Skip to main content


April 2, 2008

Bliss at the Cheesecake Factory, Part II: The Book Group's Perspective

Posted by carol
Yesterday Amanda Eyre Ward reminisced about meeting The Bookies, a book club in Springboro, Ohio, near Dayton. She first made their acquaintance during a telephone chat several years ago for her debut novel, Sleep Toward Heaven, and recently met up with them in person as she toured promoting her most recent book, Forgive Me. Now Bookies member Jane Schreier Jones shares her perspective about their blissfully bookish encounter.

Okay, I admit, we are mighty proud of our little book club. The same six women --- Barb, Joan, Ann, Joanne, Kate and myself --- have gotten together once a month in Springboro, Ohio, since 1991, way before Oprah launched her book club. When I would mention I was in a book club, people didn't know what it was. One lady asked me, "What? You shop together for books?" That's what an odd concept it was back then.

Over the past 17 years, using various ways of selection, we have read marvelous books (A Prayer for Owen Meany, The Namesake, Swimming to Antarctica), disappointing books (The Memory Keeper's Daughter) and even some disgusting books (Paris Trout). We have read nearly 200 books as a group --- and said goodbye to even more bottles of wine. But through the thousands of pages, we have talked and laughed and shared and had babies, saw kids go away to college, suffered through funerals, kept the same husbands, and through it all, feel blessed with our book club, one of our great joys.

Joanne is the one who brought the delicious idea of us talking to an author, made possible with arrangements with a publisher and a trusty speakerphone. "What?!? We can actually talk to Amanda Eyre Ward?" We were thrilled with the idea, and made Amanda's Sleep Toward Heaven our pick of April 2004. We fretted about the possibility that we would not like her book ("What in the world do we do then?"), but happily, we easily fell in love with this moving and thought-provoking novel. When the big night came, we were extremely nervous about our blind date, but Amanda zapped worries away in 30 seconds. We had 101 questions about the book so conversation bubbled around the round table we sat at, staring at the speakerphone. We were actually talking to the author! "How cool is this!" we kept saying.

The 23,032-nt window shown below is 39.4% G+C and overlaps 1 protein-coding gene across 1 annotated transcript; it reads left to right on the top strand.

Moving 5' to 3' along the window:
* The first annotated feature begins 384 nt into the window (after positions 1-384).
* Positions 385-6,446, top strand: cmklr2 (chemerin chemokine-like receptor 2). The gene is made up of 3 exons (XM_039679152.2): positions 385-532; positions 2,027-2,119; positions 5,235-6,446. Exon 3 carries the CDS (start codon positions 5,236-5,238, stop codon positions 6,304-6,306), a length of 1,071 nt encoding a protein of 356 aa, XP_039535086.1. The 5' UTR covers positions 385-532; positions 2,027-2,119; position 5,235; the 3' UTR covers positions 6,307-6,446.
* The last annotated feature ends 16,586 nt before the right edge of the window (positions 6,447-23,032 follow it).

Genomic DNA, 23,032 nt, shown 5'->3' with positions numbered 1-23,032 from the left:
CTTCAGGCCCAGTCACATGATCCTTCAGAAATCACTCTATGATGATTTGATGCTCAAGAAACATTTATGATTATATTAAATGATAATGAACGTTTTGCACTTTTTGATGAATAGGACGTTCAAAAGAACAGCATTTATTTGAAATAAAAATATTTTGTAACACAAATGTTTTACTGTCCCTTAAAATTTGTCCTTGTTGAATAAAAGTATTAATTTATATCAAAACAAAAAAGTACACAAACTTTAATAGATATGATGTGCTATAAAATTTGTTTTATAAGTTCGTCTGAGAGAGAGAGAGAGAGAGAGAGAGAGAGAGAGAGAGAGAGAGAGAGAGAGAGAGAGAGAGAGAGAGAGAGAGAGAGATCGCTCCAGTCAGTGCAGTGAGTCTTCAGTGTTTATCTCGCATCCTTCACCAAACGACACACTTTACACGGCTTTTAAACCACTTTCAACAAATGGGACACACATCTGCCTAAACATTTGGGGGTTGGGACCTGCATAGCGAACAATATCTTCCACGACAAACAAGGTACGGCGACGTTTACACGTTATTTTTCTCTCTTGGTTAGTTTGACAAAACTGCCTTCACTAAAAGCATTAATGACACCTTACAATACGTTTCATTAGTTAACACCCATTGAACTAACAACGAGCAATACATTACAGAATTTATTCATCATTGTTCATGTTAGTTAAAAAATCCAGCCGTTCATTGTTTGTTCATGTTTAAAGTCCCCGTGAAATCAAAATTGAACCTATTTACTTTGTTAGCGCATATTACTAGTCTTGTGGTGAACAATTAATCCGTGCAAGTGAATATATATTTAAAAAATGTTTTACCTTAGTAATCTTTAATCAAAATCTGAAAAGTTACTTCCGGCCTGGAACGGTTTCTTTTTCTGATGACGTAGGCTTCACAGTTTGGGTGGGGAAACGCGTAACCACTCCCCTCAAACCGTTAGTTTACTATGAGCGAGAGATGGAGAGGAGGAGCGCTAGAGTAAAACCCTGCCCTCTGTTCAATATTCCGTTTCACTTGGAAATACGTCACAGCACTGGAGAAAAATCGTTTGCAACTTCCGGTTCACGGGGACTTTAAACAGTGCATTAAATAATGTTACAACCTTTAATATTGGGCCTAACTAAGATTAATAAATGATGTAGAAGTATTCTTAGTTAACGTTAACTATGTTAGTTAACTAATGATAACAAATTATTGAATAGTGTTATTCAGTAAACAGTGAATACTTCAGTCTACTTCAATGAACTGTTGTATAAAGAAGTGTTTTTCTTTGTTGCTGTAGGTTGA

We ended the phone conversation with an invitation to Amanda: "If you ever ever ever do a book signing in Dayton, we'd love to take you to dinner!" (And we took a photo of ourselves with the speakerphone to mark the evening.)

Fast forward to February 28, 2008, when that scene actually played itself out. Amanda did indeed come to Books & Company in Dayton and said "Yes!" to our dinner invitation. Following her book signing, we walked across the street to the Cheesecake Factory and, over platters of appetizers and tall glasses of margaritas, we got to know Amanda even more. Of course, we had questions about the two extraordinary novels she's written since our first chat, How to Be Lost and Forgive Me. We asked many details and she wanted to know about our lives, so words tumbled over each other and talk flowed non-stop. We were "Amanda groupies" before that night, thinking she was terribly bright and so gifted with the pen --- but during the dinner, we felt she became a friend. We talked about life and friendship and motherhood and funny occurrences and books books books -- isn't that what friends do? Bliss indeed!

We were dismayed to hear Amanda is not surrounded in her hometown by out-of-control readers like us. There's only one solution: she must move to Springboro, Ohio. She would make an ideal seventh member.

---Jane Schreier Jones